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Portraits of the Wild
Defenders of Wildlife’s 2010 photo contest winners. The grand-prize photo won a tour to Yellowstone and Grand Teton national parks with expert wildlife photographer Jess Lee.
by Charles Kogod
© David Bolin
“It was the most mesmerizing sound that I had ever heard,” David Bolin recalls of listening to wolves howling in Denali National Park. Bolin, a photographer from Black Forest, Colorado, was visiting the iconic Alaska park in September 1995 when he first heard that call of the wild.
A decade later, Bolin and his wife were visiting the park again on a snowy January day, and they noticed a group of four or five wolves moving in and out of the woods. The couple spent two or three hours taking pictures of the animals despite the blustery conditions. As the afternoon light was fading, David made this haunting portrait with a long lens attached to his camera.
Bolin’s wife, Debra, first realized this shot was special. She was downloading the images to their laptop computer and called it to his attention. “She’s an artist and has a better eye than I do,” he says. To Bolin, the image speaks of the wolf’s will to live—its tenacity in the face of adversity.
The picture obviously struck a chord with the judges of Defenders’ photo contest, who named this as one of 10 finalists, and with the 17,041 people who picked this as their favorite image in an online poll conducted in March. As the contest’s grand-prize winner, Bolin will be going on an all-expenses-paid photography tour of Yellowstone and Grand Teton national parks this fall, courtesy of professional wildlife photographer Jess Lee.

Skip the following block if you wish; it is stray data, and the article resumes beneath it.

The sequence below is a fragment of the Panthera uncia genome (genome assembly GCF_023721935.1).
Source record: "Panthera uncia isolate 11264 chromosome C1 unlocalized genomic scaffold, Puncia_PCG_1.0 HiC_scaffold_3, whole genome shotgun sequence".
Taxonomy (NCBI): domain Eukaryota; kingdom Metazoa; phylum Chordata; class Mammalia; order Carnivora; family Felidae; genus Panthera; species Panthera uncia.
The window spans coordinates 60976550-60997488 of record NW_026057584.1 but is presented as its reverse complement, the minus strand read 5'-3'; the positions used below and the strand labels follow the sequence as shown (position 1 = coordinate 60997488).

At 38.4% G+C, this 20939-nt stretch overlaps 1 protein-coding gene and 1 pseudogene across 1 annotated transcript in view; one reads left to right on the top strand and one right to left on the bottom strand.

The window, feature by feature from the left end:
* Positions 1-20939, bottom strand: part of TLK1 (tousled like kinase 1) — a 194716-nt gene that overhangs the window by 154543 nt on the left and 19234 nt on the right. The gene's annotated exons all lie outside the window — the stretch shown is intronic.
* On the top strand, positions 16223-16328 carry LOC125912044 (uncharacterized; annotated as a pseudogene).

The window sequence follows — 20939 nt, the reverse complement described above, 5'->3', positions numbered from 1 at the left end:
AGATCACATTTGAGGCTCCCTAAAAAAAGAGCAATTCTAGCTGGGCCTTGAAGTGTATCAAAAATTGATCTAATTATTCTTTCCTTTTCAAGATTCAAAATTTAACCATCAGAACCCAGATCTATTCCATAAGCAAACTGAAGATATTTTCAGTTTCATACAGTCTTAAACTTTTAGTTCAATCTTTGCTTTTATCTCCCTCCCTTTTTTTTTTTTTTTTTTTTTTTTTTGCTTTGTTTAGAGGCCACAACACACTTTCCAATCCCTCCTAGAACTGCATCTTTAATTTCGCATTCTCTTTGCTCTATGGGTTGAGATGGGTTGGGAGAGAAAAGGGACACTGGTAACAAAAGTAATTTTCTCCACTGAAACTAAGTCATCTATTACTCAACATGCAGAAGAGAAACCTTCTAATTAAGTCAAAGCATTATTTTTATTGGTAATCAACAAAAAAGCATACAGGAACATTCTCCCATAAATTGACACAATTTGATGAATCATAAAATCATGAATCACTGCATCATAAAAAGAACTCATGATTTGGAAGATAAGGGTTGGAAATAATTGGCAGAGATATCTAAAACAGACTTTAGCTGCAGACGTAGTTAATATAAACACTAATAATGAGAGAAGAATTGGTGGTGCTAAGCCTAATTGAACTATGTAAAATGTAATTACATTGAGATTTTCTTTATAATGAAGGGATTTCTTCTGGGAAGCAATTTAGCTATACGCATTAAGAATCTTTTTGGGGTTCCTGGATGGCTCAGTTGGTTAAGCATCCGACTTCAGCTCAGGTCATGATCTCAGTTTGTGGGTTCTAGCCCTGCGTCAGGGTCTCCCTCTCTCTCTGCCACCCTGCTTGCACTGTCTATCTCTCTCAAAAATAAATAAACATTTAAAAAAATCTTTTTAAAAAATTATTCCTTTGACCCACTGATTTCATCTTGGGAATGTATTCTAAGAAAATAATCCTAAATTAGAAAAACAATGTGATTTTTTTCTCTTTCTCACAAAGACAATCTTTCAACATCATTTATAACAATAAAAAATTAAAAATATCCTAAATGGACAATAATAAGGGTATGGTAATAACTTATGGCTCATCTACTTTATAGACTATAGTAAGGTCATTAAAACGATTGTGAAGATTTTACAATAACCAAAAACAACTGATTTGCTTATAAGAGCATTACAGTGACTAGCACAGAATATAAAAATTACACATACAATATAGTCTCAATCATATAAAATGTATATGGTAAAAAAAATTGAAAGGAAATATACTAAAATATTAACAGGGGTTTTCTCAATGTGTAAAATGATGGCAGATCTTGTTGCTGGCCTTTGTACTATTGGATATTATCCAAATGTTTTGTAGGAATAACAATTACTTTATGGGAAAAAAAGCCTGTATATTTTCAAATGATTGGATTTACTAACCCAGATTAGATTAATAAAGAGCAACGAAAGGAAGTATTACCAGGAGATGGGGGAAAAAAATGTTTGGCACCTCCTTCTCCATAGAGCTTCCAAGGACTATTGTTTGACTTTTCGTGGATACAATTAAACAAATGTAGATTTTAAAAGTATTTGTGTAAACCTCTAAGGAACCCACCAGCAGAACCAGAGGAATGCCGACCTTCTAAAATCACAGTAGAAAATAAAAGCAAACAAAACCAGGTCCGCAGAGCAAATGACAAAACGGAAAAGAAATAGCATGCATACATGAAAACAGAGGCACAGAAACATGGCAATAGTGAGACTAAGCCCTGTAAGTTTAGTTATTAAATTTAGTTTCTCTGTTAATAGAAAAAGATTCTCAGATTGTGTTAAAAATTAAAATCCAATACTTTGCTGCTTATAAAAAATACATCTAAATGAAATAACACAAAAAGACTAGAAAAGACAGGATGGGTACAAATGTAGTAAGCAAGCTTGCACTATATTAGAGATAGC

Bolin’s winning shot was one of more than 10,000 entries in this, our first photo contest. We were astounded and elated by the quality and variety of the photos you sent us. From Alaska to Antarctica, and from the Serengeti to the Great Plains, your photos spanned the spectrum of Earth’s wild creatures and wild lands. We present here a portfolio of some of the winning images.
© Jim Chagares
Jim Chagares, a portrait photographer from Richmond, Indiana, took this photograph of three bears feasting on a salmon from the observation platform at Brooks Falls in Katmai National Park and Preserve in Alaska. Chagares used a 500mm lens to frame this tight composition. “I learned from the old masters,” says Chagares about his artistic training, which leads him to search for classical compositions of his subjects—whether people or wildlife.
© Ron Charest
Ron Charest, of Dover, Delaware, wanted to get an image of a red fox in mid-pounce when he was photographing the animals at Bombay Hook National Wildlife Refuge in winter. His subject was moving quickly in pursuit of prey he couldn’t see, so he fired off many shots without having time to check the results in the field. When he got home and looked at the first few images on his computer, he was initially disappointed that he hadn’t gotten the photo he hoped for. Then he saw this frame and was astonished to see the fox’s meal “looking right at me.” “I’ve never seen anything quite like this,” Charest says of his winning shot.
© Nathan Renn